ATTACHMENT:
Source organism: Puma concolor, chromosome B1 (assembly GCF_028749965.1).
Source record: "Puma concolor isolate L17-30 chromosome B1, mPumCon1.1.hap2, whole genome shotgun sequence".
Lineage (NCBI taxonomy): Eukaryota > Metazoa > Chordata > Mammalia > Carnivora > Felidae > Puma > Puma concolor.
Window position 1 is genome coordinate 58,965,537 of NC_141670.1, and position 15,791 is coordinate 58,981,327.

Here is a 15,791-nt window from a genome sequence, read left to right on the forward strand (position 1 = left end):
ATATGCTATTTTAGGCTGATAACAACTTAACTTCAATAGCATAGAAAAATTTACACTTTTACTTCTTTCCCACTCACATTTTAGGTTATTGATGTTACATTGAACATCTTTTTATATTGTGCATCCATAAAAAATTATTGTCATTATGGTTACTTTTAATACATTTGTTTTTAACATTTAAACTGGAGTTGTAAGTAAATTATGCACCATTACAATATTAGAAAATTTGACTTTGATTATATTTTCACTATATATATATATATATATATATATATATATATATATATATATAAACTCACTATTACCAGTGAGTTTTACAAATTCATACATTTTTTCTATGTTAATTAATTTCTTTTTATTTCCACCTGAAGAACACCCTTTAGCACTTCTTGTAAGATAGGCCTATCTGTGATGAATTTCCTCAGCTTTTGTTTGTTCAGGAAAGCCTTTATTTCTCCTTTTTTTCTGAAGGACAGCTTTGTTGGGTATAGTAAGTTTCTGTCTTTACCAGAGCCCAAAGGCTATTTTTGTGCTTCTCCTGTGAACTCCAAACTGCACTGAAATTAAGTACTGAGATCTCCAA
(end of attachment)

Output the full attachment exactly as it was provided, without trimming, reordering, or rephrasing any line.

Source organism: Puma concolor, chromosome B1 (assembly GCF_028749965.1).
Source record: "Puma concolor isolate L17-30 chromosome B1, mPumCon1.1.hap2, whole genome shotgun sequence".
Lineage (NCBI taxonomy): Eukaryota > Metazoa > Chordata > Mammalia > Carnivora > Felidae > Puma > Puma concolor.
Window position 1 is genome coordinate 58,965,537 of NC_141670.1, and position 15,791 is coordinate 58,981,327.

Here is a 15,791-nt window from a genome sequence, read left to right on the forward strand (position 1 = left end):
ATATGCTATTTTAGGCTGATAACAACTTAACTTCAATAGCATAGAAAAATTTACACTTTTACTTCTTTCCCACTCACATTTTAGGTTATTGATGTTACATTGAACATCTTTTTATATTGTGCATCCATAAAAAATTATTGTCATTATGGTTACTTTTAATACATTTGTTTTTAACATTTAAACTGGAGTTGTAAGTAAATTATGCACCATTACAATATTAGAAAATTTGACTTTGATTATATTTTCACTATATATATATATATATATATATATATATATATATATATATATAAACTCACTATTACCAGTGAGTTTTACAAATTCATACATTTTTTCTATGTTAATTAATTTCTTTTTATTTCCACCTGAAGAACACCCTTTAGCACTTCTTGTAAGATAGGCCTATCTGTGATGAATTTCCTCAGCTTTTGTTTGTTCAGGAAAGCCTTTATTTCTCCTTTTTTTCTGAAGGACAGCTTTGTTGGGTATAGTAAGTTTCTGTCTTTACCAGAGCCCAAAGGCTATTTTTGTGCTTCTCCTGTGAACTCCAAACTGCACTGAAATTAAGTACTGAGATCTCCAA